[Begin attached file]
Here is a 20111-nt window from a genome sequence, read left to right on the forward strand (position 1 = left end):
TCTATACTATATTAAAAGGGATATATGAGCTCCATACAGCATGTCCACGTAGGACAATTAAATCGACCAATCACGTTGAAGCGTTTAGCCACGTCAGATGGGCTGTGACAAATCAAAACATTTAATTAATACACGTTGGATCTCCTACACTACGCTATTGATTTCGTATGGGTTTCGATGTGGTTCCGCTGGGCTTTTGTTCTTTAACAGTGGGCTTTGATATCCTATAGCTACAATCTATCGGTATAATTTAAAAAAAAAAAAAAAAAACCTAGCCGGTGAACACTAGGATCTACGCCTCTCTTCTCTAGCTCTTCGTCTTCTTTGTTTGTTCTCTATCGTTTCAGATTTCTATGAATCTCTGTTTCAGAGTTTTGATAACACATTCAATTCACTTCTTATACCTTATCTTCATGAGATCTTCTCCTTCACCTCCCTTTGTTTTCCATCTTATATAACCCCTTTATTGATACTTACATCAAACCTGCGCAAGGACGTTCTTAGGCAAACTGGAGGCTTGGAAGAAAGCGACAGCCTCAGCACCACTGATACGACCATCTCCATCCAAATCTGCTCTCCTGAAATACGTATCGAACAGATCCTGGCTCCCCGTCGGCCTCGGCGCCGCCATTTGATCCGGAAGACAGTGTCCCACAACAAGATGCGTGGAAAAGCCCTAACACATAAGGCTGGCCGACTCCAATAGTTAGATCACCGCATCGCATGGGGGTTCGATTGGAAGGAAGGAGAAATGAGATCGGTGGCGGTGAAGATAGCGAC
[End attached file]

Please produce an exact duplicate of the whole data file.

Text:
Here is a 20111-nt window from a genome sequence, read left to right on the forward strand (position 1 = left end):
TCTATACTATATTAAAAGGGATATATGAGCTCCATACAGCATGTCCACGTAGGACAATTAAATCGACCAATCACGTTGAAGCGTTTAGCCACGTCAGATGGGCTGTGACAAATCAAAACATTTAATTAATACACGTTGGATCTCCTACACTACGCTATTGATTTCGTATGGGTTTCGATGTGGTTCCGCTGGGCTTTTGTTCTTTAACAGTGGGCTTTGATATCCTATAGCTACAATCTATCGGTATAATTTAAAAAAAAAAAAAAAAAACCTAGCCGGTGAACACTAGGATCTACGCCTCTCTTCTCTAGCTCTTCGTCTTCTTTGTTTGTTCTCTATCGTTTCAGATTTCTATGAATCTCTGTTTCAGAGTTTTGATAACACATTCAATTCACTTCTTATACCTTATCTTCATGAGATCTTCTCCTTCACCTCCCTTTGTTTTCCATCTTATATAACCCCTTTATTGATACTTACATCAAACCTGCGCAAGGACGTTCTTAGGCAAACTGGAGGCTTGGAAGAAAGCGACAGCCTCAGCACCACTGATACGACCATCTCCATCCAAATCTGCTCTCCTGAAATACGTATCGAACAGATCCTGGCTCCCCGTCGGCCTCGGCGCCGCCATTTGATCCGGAAGACAGTGTCCCACAACAAGATGCGTGGAAAAGCCCTAACACATAAGGCTGGCCGACTCCAATAGTTAGATCACCGCATCGCATGGGGGTTCGATTGGAAGGAAGGAGAAATGAGATCGGTGGCGGTGAAGATAGCGAC